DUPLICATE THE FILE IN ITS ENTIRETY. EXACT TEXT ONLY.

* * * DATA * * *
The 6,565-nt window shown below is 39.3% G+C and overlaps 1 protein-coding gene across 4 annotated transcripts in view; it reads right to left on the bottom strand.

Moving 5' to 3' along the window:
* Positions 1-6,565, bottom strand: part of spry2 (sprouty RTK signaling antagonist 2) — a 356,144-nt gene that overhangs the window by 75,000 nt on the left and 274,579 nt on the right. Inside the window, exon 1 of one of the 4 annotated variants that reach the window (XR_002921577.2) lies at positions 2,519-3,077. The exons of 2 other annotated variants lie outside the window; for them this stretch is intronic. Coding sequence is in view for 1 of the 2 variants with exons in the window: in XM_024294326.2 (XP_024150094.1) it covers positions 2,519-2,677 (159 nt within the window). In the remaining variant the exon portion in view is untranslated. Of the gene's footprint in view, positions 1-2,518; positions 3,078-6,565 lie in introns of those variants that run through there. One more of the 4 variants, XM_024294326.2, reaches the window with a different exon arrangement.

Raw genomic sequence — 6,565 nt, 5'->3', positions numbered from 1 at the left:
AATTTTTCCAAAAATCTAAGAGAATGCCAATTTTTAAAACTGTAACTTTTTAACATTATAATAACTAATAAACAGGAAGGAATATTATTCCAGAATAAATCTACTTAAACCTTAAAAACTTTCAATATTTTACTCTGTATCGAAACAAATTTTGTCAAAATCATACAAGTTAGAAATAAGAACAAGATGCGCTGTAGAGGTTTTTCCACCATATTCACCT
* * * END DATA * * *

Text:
The 6,565-nt window shown below is 39.3% G+C and overlaps 1 protein-coding gene across 4 annotated transcripts in view; it reads right to left on the bottom strand.

Moving 5' to 3' along the window:
* Positions 1-6,565, bottom strand: part of spry2 (sprouty RTK signaling antagonist 2) — a 356,144-nt gene that overhangs the window by 75,000 nt on the left and 274,579 nt on the right. Inside the window, exon 1 of one of the 4 annotated variants that reach the window (XR_002921577.2) lies at positions 2,519-3,077. The exons of 2 other annotated variants lie outside the window; for them this stretch is intronic. Coding sequence is in view for 1 of the 2 variants with exons in the window: in XM_024294326.2 (XP_024150094.1) it covers positions 2,519-2,677 (159 nt within the window). In the remaining variant the exon portion in view is untranslated. Of the gene's footprint in view, positions 1-2,518; positions 3,078-6,565 lie in introns of those variants that run through there. One more of the 4 variants, XM_024294326.2, reaches the window with a different exon arrangement.

Raw genomic sequence — 6,565 nt, 5'->3', positions numbered from 1 at the left:
AATTTTTCCAAAAATCTAAGAGAATGCCAATTTTTAAAACTGTAACTTTTTAACATTATAATAACTAATAAACAGGAAGGAATATTATTCCAGAATAAATCTACTTAAACCTTAAAAACTTTCAATATTTTACTCTGTATCGAAACAAATTTTGTCAAAATCATACAAGTTAGAAATAAGAACAAGATGCGCTGTAGAGGTTTTTCCACCATATTCACCT